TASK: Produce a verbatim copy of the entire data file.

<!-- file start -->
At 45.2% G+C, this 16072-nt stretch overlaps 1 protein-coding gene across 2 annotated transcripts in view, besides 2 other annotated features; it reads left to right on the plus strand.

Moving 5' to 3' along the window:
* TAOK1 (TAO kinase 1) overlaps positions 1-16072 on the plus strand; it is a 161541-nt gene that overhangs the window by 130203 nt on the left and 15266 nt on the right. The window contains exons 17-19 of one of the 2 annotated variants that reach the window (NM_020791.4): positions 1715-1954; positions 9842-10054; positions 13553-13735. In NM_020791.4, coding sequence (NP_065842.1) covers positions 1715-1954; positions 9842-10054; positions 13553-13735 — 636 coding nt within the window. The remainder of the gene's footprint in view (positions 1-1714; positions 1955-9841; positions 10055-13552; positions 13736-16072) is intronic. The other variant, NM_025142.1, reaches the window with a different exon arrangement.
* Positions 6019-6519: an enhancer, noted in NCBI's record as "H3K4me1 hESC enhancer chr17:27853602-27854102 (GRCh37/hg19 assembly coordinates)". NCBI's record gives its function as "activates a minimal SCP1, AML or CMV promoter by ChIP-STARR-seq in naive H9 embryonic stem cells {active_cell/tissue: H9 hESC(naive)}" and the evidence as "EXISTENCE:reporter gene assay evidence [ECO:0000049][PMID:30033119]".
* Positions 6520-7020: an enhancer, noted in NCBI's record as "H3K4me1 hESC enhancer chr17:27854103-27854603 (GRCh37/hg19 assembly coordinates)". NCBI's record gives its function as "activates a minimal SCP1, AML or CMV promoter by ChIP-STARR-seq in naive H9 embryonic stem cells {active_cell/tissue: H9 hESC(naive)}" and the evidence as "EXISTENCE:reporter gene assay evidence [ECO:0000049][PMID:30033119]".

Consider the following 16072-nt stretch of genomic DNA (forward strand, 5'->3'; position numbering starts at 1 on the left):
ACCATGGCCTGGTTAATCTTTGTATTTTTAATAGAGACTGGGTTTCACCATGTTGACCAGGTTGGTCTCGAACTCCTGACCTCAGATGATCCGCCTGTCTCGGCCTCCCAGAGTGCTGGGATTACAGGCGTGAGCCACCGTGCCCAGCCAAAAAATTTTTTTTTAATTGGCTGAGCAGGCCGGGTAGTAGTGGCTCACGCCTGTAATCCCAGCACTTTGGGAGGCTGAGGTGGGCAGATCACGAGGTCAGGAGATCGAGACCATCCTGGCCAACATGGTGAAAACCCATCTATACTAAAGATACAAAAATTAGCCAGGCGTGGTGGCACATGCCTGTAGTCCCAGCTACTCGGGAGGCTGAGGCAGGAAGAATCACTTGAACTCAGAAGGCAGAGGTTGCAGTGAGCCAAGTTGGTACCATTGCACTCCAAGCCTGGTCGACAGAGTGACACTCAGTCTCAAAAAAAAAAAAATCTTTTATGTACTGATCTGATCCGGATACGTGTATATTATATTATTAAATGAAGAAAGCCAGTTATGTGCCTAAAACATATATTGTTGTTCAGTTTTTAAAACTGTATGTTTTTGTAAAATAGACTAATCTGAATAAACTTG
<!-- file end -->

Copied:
At 45.2% G+C, this 16072-nt stretch overlaps 1 protein-coding gene across 2 annotated transcripts in view, besides 2 other annotated features; it reads left to right on the plus strand.

Moving 5' to 3' along the window:
* TAOK1 (TAO kinase 1) overlaps positions 1-16072 on the plus strand; it is a 161541-nt gene that overhangs the window by 130203 nt on the left and 15266 nt on the right. The window contains exons 17-19 of one of the 2 annotated variants that reach the window (NM_020791.4): positions 1715-1954; positions 9842-10054; positions 13553-13735. In NM_020791.4, coding sequence (NP_065842.1) covers positions 1715-1954; positions 9842-10054; positions 13553-13735 — 636 coding nt within the window. The remainder of the gene's footprint in view (positions 1-1714; positions 1955-9841; positions 10055-13552; positions 13736-16072) is intronic. The other variant, NM_025142.1, reaches the window with a different exon arrangement.
* Positions 6019-6519: an enhancer, noted in NCBI's record as "H3K4me1 hESC enhancer chr17:27853602-27854102 (GRCh37/hg19 assembly coordinates)". NCBI's record gives its function as "activates a minimal SCP1, AML or CMV promoter by ChIP-STARR-seq in naive H9 embryonic stem cells {active_cell/tissue: H9 hESC(naive)}" and the evidence as "EXISTENCE:reporter gene assay evidence [ECO:0000049][PMID:30033119]".
* Positions 6520-7020: an enhancer, noted in NCBI's record as "H3K4me1 hESC enhancer chr17:27854103-27854603 (GRCh37/hg19 assembly coordinates)". NCBI's record gives its function as "activates a minimal SCP1, AML or CMV promoter by ChIP-STARR-seq in naive H9 embryonic stem cells {active_cell/tissue: H9 hESC(naive)}" and the evidence as "EXISTENCE:reporter gene assay evidence [ECO:0000049][PMID:30033119]".

Consider the following 16072-nt stretch of genomic DNA (forward strand, 5'->3'; position numbering starts at 1 on the left):
ACCATGGCCTGGTTAATCTTTGTATTTTTAATAGAGACTGGGTTTCACCATGTTGACCAGGTTGGTCTCGAACTCCTGACCTCAGATGATCCGCCTGTCTCGGCCTCCCAGAGTGCTGGGATTACAGGCGTGAGCCACCGTGCCCAGCCAAAAAATTTTTTTTTAATTGGCTGAGCAGGCCGGGTAGTAGTGGCTCACGCCTGTAATCCCAGCACTTTGGGAGGCTGAGGTGGGCAGATCACGAGGTCAGGAGATCGAGACCATCCTGGCCAACATGGTGAAAACCCATCTATACTAAAGATACAAAAATTAGCCAGGCGTGGTGGCACATGCCTGTAGTCCCAGCTACTCGGGAGGCTGAGGCAGGAAGAATCACTTGAACTCAGAAGGCAGAGGTTGCAGTGAGCCAAGTTGGTACCATTGCACTCCAAGCCTGGTCGACAGAGTGACACTCAGTCTCAAAAAAAAAAAAATCTTTTATGTACTGATCTGATCCGGATACGTGTATATTATATTATTAAATGAAGAAAGCCAGTTATGTGCCTAAAACATATATTGTTGTTCAGTTTTTAAAACTGTATGTTTTTGTAAAATAGACTAATCTGAATAAACTTG